South Africa likely to lose R1.4 billion of tourism revenue in 2015

Published on : Wednesday, June 24, 2015

South AfricaAccording to a recent study by the Tourism Business Council of South Africa, South Africa is likely to lose estimated R1.4 billion of tourism revenue in 2015.

 
The study has found that South African Tourism Markets have been negatively impacted by the changes in visa regulations. It also estimates that the number of tourists will decline by 100,000 this year, following a 66,000 decline in 2014.

 

 

It blames this on changes in regulations. Government wants people coming into the country to appear in person while applying for a visa. It also requires all minors travelling to and from South Africa to be in possession of an unabridged birth certificate.

 

 

“Lost money in our economy was R886-million direct spend in our economy. This equates to R2.6 billion direct and indirect spending in our economy. If the loss continues at the rate at which it happened last year, we are looking at a loss of around R4.1 billion direct and indirect expenditure in our economy,” says Grant Thornton Senior Researcher, Lee-Anne Bac.

 

 

Peru and the Philippines are among the few countries in the world that require minors travelling alone or with single parents or a third party to have a copy of a birth certificate and/or a letter of consent from the absent parent. However, this law only applies to citizens of those countries. Bac recommends that such regulations be the same in South Africa where it should not apply to tourists.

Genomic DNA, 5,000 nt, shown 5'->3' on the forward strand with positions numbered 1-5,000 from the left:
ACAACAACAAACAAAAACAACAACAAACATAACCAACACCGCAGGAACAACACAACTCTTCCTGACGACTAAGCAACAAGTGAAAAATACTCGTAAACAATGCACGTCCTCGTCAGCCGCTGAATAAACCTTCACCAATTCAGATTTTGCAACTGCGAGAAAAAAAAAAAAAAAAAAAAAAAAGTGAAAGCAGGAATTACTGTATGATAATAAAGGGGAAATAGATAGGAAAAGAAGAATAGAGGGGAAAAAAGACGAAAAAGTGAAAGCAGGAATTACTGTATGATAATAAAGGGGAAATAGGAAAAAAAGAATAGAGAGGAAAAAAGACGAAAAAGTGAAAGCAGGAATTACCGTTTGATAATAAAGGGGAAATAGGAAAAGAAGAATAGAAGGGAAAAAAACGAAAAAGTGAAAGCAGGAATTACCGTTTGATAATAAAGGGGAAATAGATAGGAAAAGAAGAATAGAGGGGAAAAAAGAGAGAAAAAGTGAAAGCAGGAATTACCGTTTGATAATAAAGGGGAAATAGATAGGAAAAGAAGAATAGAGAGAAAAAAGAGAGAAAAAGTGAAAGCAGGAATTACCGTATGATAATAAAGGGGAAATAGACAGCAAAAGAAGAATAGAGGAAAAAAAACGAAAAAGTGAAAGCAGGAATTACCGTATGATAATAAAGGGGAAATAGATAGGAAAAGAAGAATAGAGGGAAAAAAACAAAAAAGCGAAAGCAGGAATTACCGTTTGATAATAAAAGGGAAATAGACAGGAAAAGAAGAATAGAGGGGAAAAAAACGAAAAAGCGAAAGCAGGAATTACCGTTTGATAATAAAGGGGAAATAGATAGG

Tourism Business Council of South Africa Chairperson, Mavuso Msimang, says there was no proper consultation by the Home Affairs Department.

 

 

Currently the Department of Social Development has sent personnel to Malawi to bring back two trafficked South African children.

 

 

The council CEO, Mnatsatsi Ramawela, says they are not against government’s plans to address trafficking or to strengthen national security, but they believe government would have achieved its plans without compromising the tourism sector and economic growth.

 

 

“Our minister is constantly fed with up to the minute relevant information to keep that pressure within cabinet. But most importantly to drive them quickly to the review process. We are hoping that what we are going to do now is to collect the data and say, ‘Minister, here is what is going on the ground in addition to this report.’ So that when he presents to cabinet they would then see there’s a need for this to come very quickly. Remember, we are not the only once putting pressure. There are Busa and the agricultural sector as well,” says Ramawela.

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